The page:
I’m going to begin with a bold statement. I think that many schools and districts have mission/vision statements that are essentially useless. I believe that the same goes for many calls to action that you see in presentations… and I am not immune either. So, if you’re not sure where yours stands or want to improve it, then this blog post is for you.

I also don’t normally begin blog posts by telling you to read someone else’s blog post, but Greg McKeown, the author of Essentialism, wrote a fantastic breakdown about the pertinent factors. So, read it, nod your head a few dozen times, and then come back to this post so we can take a look at how they apply to education.

Here are my main takeaways from his post:

  • The 2×2 grid helps you get a much better sense of what you want versus what you have.
  • The mission/vision statement’s purpose is to give people an extremely clear idea of what you’re after.
  • The mission/vision statement needs to be measurable so you can see what still needs to be done.


Mission/Vision Statements
I think that many schools and districts miss the point of mission/vision statements. Rather than providing inspirational and specific guidance to all staff members, they are more likely to be ambiguous and lofty statements.

For example, here’s the top Google search result for “school district mission statement”:

The mission of the __________ Unified School District is to ensure learning and success for each student by providing a quality education.

With all due respect, what does that even mean? If you asked staff in this school district to explain in detail what a “quality education” is, do you think you would get anywhere close to a consistent answer? My guess is no.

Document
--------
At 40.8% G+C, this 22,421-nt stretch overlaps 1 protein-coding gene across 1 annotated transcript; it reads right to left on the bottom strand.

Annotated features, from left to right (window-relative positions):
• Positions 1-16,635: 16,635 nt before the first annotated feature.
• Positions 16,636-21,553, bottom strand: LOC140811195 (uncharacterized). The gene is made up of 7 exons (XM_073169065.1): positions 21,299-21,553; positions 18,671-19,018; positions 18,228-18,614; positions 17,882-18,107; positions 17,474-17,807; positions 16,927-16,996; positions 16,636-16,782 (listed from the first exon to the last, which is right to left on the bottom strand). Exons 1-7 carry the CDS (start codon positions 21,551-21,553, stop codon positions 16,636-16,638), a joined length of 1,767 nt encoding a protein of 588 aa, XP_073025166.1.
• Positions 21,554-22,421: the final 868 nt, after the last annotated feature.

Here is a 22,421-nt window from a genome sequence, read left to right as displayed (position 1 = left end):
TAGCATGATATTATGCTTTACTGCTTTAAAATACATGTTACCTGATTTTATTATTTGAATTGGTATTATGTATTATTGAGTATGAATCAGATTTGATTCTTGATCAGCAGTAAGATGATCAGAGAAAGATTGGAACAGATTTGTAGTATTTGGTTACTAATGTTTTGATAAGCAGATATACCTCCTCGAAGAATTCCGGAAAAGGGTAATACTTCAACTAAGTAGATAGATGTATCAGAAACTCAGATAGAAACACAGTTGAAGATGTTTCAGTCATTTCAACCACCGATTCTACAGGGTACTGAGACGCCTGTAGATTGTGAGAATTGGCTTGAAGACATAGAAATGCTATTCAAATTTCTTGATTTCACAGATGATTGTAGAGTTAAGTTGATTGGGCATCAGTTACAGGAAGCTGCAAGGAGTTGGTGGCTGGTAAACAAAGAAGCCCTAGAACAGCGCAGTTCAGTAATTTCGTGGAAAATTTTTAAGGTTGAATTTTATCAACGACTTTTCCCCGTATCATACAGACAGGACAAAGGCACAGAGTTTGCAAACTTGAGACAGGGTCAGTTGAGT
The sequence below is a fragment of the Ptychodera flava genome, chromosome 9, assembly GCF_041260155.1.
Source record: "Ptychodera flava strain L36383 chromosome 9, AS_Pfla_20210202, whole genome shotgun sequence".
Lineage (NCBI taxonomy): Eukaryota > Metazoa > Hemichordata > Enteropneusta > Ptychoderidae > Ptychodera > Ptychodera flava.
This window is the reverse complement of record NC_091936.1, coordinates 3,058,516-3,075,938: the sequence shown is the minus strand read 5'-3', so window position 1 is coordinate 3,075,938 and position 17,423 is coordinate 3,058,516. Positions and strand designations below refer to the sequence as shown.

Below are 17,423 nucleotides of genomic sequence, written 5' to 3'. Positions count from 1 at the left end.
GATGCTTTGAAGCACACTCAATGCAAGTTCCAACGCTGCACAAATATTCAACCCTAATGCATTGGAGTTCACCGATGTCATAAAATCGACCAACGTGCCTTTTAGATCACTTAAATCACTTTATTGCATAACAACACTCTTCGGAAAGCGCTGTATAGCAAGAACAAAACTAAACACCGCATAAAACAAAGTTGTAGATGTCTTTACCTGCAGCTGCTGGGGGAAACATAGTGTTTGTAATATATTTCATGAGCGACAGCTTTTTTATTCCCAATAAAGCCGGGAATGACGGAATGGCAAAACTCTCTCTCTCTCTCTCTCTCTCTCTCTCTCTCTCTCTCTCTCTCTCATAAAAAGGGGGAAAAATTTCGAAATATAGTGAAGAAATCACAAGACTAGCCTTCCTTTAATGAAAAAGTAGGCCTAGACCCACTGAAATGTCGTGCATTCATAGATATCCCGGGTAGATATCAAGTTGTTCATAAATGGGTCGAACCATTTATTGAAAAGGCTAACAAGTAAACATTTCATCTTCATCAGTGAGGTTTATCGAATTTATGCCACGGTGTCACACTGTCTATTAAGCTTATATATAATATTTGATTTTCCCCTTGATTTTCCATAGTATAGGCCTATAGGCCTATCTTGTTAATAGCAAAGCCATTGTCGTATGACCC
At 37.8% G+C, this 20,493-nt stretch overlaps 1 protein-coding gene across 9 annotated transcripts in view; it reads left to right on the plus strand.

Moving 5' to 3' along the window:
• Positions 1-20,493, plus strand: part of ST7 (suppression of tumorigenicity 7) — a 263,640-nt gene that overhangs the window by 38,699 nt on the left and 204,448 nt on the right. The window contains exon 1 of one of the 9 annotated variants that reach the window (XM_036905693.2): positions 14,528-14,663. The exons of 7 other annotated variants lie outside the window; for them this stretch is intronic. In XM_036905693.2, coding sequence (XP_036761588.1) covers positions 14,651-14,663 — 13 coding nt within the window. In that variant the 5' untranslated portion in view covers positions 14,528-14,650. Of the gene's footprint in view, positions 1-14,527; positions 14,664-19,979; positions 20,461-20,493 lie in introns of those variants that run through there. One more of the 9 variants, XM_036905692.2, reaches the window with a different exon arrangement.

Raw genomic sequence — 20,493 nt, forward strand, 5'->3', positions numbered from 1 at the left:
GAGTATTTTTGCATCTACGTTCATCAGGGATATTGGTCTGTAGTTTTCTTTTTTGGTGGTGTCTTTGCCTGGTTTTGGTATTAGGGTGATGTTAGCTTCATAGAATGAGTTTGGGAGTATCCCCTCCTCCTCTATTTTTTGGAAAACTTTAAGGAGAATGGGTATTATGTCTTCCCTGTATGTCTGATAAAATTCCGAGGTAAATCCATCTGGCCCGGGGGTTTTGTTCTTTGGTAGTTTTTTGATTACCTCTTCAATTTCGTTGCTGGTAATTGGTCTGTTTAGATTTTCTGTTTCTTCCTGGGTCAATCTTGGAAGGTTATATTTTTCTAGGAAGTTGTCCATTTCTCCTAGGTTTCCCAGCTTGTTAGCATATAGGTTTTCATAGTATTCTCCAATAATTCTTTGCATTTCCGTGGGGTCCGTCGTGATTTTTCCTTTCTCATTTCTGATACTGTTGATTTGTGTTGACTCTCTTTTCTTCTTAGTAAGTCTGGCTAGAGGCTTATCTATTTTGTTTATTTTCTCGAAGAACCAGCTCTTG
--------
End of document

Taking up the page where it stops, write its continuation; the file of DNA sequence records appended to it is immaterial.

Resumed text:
Similarly, so many districts list “college and career readiness” in their mission statements. Yet, if you ask staff in those districts to write down what the attributes of a college and career ready student are, they will likely be all over the place.

This is not a trivial problem. Just like people using ropes to pull an object in all different directions, when people are not pulling towards the same specific goal, they are much less likely to accomplish what they’re after.

As a contrast, consider this mission statement I made up:

Every student will graduate being able to use evidence to justify their reasoning orally and in writing.

It is both very specific (so that all staff members can determine whether their actions are supporting this mission) and somewhat inspirational (wouldn’t it be amazing if every citizen could use evidence to justify their reasoning?!). Clearly there is room for improvement, but it’s headed in the right direction.


Calls to Action
The first time I remember seeing a Call to Action in a presentation was after the first ShadowCon talks. Prior to that I had never considered them. So, I decided to make my first one and I believe it was something like, “Use problems like these in your classroom.” Pretty awesome, I know. At that point, I had no idea how bad it was. A few months later I read Essentialism and was instantly mortified. I was determined to do better next time.